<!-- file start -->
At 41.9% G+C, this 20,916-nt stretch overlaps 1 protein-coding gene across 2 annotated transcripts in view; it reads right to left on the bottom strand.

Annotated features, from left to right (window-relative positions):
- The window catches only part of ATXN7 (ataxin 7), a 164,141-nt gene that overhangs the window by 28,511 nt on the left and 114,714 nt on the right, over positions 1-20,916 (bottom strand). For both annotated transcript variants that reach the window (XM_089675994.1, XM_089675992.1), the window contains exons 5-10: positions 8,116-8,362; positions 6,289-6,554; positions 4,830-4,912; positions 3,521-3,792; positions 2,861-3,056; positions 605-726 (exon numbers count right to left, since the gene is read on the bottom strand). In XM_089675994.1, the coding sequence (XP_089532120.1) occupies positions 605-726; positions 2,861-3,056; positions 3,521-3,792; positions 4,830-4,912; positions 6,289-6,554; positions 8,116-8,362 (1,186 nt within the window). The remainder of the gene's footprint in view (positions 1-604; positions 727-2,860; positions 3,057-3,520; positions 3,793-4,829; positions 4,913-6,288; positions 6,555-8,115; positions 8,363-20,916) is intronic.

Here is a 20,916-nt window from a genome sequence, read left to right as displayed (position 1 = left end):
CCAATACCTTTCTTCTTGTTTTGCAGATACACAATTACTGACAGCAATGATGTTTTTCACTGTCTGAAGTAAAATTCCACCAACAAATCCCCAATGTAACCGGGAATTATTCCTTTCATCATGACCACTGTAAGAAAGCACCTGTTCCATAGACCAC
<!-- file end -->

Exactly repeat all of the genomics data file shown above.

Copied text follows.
At 41.9% G+C, this 20,916-nt stretch overlaps 1 protein-coding gene across 2 annotated transcripts in view; it reads right to left on the bottom strand.

Annotated features, from left to right (window-relative positions):
- The window catches only part of ATXN7 (ataxin 7), a 164,141-nt gene that overhangs the window by 28,511 nt on the left and 114,714 nt on the right, over positions 1-20,916 (bottom strand). For both annotated transcript variants that reach the window (XM_089675994.1, XM_089675992.1), the window contains exons 5-10: positions 8,116-8,362; positions 6,289-6,554; positions 4,830-4,912; positions 3,521-3,792; positions 2,861-3,056; positions 605-726 (exon numbers count right to left, since the gene is read on the bottom strand). In XM_089675994.1, the coding sequence (XP_089532120.1) occupies positions 605-726; positions 2,861-3,056; positions 3,521-3,792; positions 4,830-4,912; positions 6,289-6,554; positions 8,116-8,362 (1,186 nt within the window). The remainder of the gene's footprint in view (positions 1-604; positions 727-2,860; positions 3,057-3,520; positions 3,793-4,829; positions 4,913-6,288; positions 6,555-8,115; positions 8,363-20,916) is intronic.

Here is a 20,916-nt window from a genome sequence, read left to right as displayed (position 1 = left end):
CCAATACCTTTCTTCTTGTTTTGCAGATACACAATTACTGACAGCAATGATGTTTTTCACTGTCTGAAGTAAAATTCCACCAACAAATCCCCAATGTAACCGGGAATTATTCCTTTCATCATGACCACTGTAAGAAAGCACCTGTTCCATAGACCAC